Over the past year, I’ve annulled many relationships. I’m done with the deadbeats in my life.

I dumped sugar and sweeteners eight months ago. I’ve successfully been wheat-free for the past couple of months except for the one time I pigged out on pizza (and repented the next day). I’ve signed up for a Gluten-free January. Well, it’s a productive start to what I hope will be a healthy, energy-filled New Year.

So what did wheat do to deserve this estrangement? I’ll save the sordid details for the next post. Suffice to say, our kitchen has been cleared of all gluten – wheat, rye, barley, spelt, emmer (farro), oats. (Well, oats has no gluten per se, but it is often processed in a facility with wheat.) I sold my bread machine and got rid of a couple of baking cookbooks.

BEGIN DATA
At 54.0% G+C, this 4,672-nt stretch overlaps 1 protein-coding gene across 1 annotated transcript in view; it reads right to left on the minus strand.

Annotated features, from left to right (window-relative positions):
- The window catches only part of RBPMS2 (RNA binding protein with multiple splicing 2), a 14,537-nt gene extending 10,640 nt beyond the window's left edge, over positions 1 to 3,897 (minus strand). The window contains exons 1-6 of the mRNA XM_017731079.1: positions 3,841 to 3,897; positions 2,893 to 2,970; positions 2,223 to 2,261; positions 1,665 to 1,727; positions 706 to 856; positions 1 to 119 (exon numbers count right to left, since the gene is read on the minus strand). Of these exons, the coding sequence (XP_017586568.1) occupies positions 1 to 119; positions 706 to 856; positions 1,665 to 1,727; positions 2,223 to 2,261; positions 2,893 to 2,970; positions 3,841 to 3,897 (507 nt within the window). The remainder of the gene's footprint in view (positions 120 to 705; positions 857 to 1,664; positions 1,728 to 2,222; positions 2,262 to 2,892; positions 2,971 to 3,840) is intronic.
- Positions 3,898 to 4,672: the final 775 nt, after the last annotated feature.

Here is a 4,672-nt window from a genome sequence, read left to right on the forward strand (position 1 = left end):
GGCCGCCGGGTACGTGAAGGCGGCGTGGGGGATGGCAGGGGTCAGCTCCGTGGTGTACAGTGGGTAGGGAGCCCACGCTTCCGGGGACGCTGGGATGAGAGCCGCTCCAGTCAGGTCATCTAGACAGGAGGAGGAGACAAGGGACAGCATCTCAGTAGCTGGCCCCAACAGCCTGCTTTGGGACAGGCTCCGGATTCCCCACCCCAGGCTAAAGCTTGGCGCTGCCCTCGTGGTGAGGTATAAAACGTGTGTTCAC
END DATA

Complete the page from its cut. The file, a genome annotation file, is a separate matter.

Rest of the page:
Instead of mulling over the missing loaf of bread, I take delight in the new relationships I’ve forged – with whole eggs, butter, ghee and a host of entire food groups I shunned before. If you are a regular here looking for low-fat, mostly vegan nutrition and recipe ideas, you will be disappointed. We’ve moved over to the dark side. Life is fatty and good. We’ve been involved in some fun culinary experiments. Hopefully, we’ll find the time to write about them.

This is the last wheat bread you’ll see here. It’s an incredibly delicious one adapted from Jeffrey Hamelman’s Five-Grain Levain from his book Bread: A Baker’s Book of Techniques and Recipes.

I increased the yeast and adapted it to the no-knead method outlined HERE (under Method II). The recipe makes a truckload of dough. You just pull off grapefruit-sized bits, shape them into loaves and bake them within ten days of making the dough.


(Makes 2 large or 3 medium loaves.)